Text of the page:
'Are we there yet?'

'But I wanna be there NOWWWWW!'


The above might sound like a small child’s back seat complaints, but it’s actually a sampling of my running commentary from the first 20 minutes of a recent, epic 4.5 hour road trip. Epic by my standards.

I hate road trips. I hate being in cars, even as a passenger. Even if I’m asleep, which is almost impossible because, based on non-jealous personal observation of friends and acquaintances, only mental defectives can sleep in moving cars. Clearly, barring permanent relocation to Liechtenstein, I can’t go on like this. So, I began pulling together tips on how I might make road trips tolerable – or even actually enjoyable.

There’s the old standbys: uplifting music, podcasts and audio books, roadside attractions, Meatloaf sing-alongs, and punching your sibling, but let’s think outside the box, shall we? I started by talking to some hardcore road-trippers with some serious boredom fighting under their belts.

In 2011, travel blogger Sherry Ott participated in the Mongol Rally, an ass-flattening 9,000 mile drive from London to Ulaanbaatar, Mongolia. The challenge was heightened significantly by the fact that she was driving in a tiny 2002 Nissan Almera with three other people who were effectively strangers before the trip began.

On weeks-long road trips like this, distractions and recuperative breaks need to be equally large. 'We curbed boredom and lack of physical activity by picking certain cities to spend a day in and take part in active tours such as a bike tour of the city so that we got some exercise. There’s nothing worse than sitting in a car all day for 5 weeks to make your muscles go into atrophy,' Ott explained.

For shorter stops, Ott’s team engaged in multiple rejuvenating activities. “We asked locals for directions while at gas stations, stop lights, and parking lots; it's a great way to slow down and meet people while you are on the road instead of blindly following GPS. We tried every potato chip flavor there was at gas stations. I preferred the beef flavored chip to the caviar chip for sure!”

For in-car distractions, Sherry’s team shared a book, passed around the back seat between the day’s non-drivers. 'That way we all could discuss it since we were all reading it at the same pace.' Then, there were the unintentional diversions. 'One day we entertained ourselves by stopping the car and fixing it every 30 minutes. Ahhh - fun times.'

Though much longer, travel writer Paul Brady’s 10-week, 30-state drive around the US in 2011 seems comparatively sane in that most of it was conducted in English, on paved roads and without multiple protracted border crossings.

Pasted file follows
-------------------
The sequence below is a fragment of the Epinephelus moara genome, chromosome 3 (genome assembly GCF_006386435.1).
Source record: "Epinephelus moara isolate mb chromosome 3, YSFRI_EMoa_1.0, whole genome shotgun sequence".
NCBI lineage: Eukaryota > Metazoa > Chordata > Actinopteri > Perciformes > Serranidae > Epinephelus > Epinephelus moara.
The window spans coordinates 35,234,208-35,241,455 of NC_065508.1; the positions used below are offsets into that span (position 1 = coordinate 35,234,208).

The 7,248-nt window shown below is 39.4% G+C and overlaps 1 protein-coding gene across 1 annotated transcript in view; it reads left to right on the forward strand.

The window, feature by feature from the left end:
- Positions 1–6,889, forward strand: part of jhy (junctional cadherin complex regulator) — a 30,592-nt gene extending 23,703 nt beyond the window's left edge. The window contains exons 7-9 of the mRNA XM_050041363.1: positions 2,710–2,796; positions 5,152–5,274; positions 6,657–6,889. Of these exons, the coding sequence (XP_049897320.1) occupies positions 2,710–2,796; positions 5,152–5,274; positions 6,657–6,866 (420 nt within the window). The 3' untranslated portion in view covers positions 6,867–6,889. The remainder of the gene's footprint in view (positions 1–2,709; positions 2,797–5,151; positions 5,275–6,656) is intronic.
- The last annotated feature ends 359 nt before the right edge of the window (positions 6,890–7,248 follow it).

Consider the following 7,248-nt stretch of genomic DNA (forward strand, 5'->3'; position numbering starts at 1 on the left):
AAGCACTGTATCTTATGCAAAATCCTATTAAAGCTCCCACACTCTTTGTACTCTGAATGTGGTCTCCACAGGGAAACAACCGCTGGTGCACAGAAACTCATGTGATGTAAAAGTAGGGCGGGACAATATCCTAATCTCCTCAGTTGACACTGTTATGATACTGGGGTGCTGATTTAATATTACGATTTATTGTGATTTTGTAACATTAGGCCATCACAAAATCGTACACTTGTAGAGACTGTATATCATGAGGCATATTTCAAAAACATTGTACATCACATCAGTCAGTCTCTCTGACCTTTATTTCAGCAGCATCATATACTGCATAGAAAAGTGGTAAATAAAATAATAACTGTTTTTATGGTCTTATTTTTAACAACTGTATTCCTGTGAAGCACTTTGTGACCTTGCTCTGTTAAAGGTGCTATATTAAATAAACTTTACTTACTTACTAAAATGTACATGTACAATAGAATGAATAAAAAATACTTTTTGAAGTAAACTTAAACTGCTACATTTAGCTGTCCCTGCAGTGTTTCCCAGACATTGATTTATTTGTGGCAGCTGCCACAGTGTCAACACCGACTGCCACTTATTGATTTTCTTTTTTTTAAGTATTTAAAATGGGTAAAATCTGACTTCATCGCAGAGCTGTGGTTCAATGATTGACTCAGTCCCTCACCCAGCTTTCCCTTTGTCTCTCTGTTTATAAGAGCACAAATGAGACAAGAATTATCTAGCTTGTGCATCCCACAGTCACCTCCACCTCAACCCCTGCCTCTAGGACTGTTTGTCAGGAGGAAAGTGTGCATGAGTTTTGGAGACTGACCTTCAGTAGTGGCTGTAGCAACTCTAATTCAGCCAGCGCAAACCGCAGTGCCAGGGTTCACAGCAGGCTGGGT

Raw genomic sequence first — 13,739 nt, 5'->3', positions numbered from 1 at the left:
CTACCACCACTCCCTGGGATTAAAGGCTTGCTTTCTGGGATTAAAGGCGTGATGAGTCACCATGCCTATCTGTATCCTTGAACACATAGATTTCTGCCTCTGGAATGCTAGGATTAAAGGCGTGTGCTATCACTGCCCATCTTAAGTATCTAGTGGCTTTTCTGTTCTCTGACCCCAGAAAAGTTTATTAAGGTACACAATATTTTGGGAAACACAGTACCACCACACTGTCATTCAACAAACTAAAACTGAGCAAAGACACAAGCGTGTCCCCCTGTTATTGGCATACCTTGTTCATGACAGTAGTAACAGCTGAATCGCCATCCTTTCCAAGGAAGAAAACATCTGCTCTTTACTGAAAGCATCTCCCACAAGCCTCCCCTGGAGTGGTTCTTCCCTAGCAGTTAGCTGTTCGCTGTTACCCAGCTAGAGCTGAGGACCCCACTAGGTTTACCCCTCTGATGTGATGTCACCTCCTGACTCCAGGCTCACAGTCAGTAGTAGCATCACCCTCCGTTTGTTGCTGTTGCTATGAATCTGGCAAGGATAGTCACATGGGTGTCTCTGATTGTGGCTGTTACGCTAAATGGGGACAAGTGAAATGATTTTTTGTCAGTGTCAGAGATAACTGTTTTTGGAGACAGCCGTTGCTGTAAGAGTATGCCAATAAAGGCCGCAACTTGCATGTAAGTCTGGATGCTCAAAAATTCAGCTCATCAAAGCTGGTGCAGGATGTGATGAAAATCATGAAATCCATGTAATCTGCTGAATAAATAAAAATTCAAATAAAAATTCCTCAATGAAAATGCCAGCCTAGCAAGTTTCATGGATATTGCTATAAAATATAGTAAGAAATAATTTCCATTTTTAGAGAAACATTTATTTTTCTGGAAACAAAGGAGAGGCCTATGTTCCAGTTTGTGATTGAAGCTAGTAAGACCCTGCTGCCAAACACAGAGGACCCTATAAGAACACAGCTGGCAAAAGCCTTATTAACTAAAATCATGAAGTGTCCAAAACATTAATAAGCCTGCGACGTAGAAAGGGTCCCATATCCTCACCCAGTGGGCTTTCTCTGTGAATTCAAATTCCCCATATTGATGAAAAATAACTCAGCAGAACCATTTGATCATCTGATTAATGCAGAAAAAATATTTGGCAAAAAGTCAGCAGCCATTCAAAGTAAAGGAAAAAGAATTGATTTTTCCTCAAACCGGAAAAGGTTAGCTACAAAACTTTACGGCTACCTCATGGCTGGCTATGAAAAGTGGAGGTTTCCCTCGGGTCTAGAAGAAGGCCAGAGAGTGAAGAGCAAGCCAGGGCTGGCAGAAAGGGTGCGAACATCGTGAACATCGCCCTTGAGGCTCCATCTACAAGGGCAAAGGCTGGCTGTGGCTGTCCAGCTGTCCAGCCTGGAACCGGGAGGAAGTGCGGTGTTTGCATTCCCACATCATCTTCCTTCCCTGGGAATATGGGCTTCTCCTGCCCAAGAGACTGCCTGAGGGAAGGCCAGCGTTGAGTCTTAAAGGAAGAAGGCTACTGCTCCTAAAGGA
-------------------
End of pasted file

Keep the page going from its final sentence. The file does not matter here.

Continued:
Brady’s top tip: 'Buy a satellite radio and listen to the weird stations: trucking, esoteric sports talk, whatever music you think you don't like, etc.'

Like Sherry, Paul wasn’t afraid to take frequent, indulgent stops. 'Don't pass the gas station. They are really fun if you slow down and talk to folks (staff and customers) and really stretch your legs. There's an enormous difference in the refreshment you feel between just stopping for gas and stopping for gas and walking around for five minutes.'

In addition to these suggestions, I drew on the terrible power of social media and the even terribler power of my brain and we came up with the following list of road trip boredom repellents:

  • Seek out regional foods (especially candies). Challenge yourself to never eat chain fast food on the entire trip just to see if it’s possible.
  • The 'Who’s drunk?' game. Guesses can only be made while behind the subject, based on their driving and the state of their car. This works equally well in the 'Who’s a NASCAR fan?' and 'Who’s got scabies?' formats.
  • Take detours on side roads where the scenery and local interest quotients are bound to be more mesmerizing than the highway.
  • Try to learn all the words to a new song.
  • Then sing the new song, replacing all the verbs in the chorus with your favorite expletive.
  •  'What’s their job?' Take a quick (non-creepy) peek at other drivers and then muse about their jobs (e.g. 'She does payroll for an insurance company'; 'He services claw machines in bowling alleys.')
  • Road Bingo. Hand drawn and customized for the route. 'Cow' is always the free square. Downside: slightly difficult for the driver to participate.
  • Turn on political talk radio. The first person that cries over the dire state of humanity loses.
  • Drive to the nearest airport, sell the car and fly.

What diversions do you use to ease the boredom of long road trips?

Leif Pettersen is a Lonely Planet author, freelance travel writer and polyglot. He’s visited 47 countries (so far) and can be found @leifpettersen.

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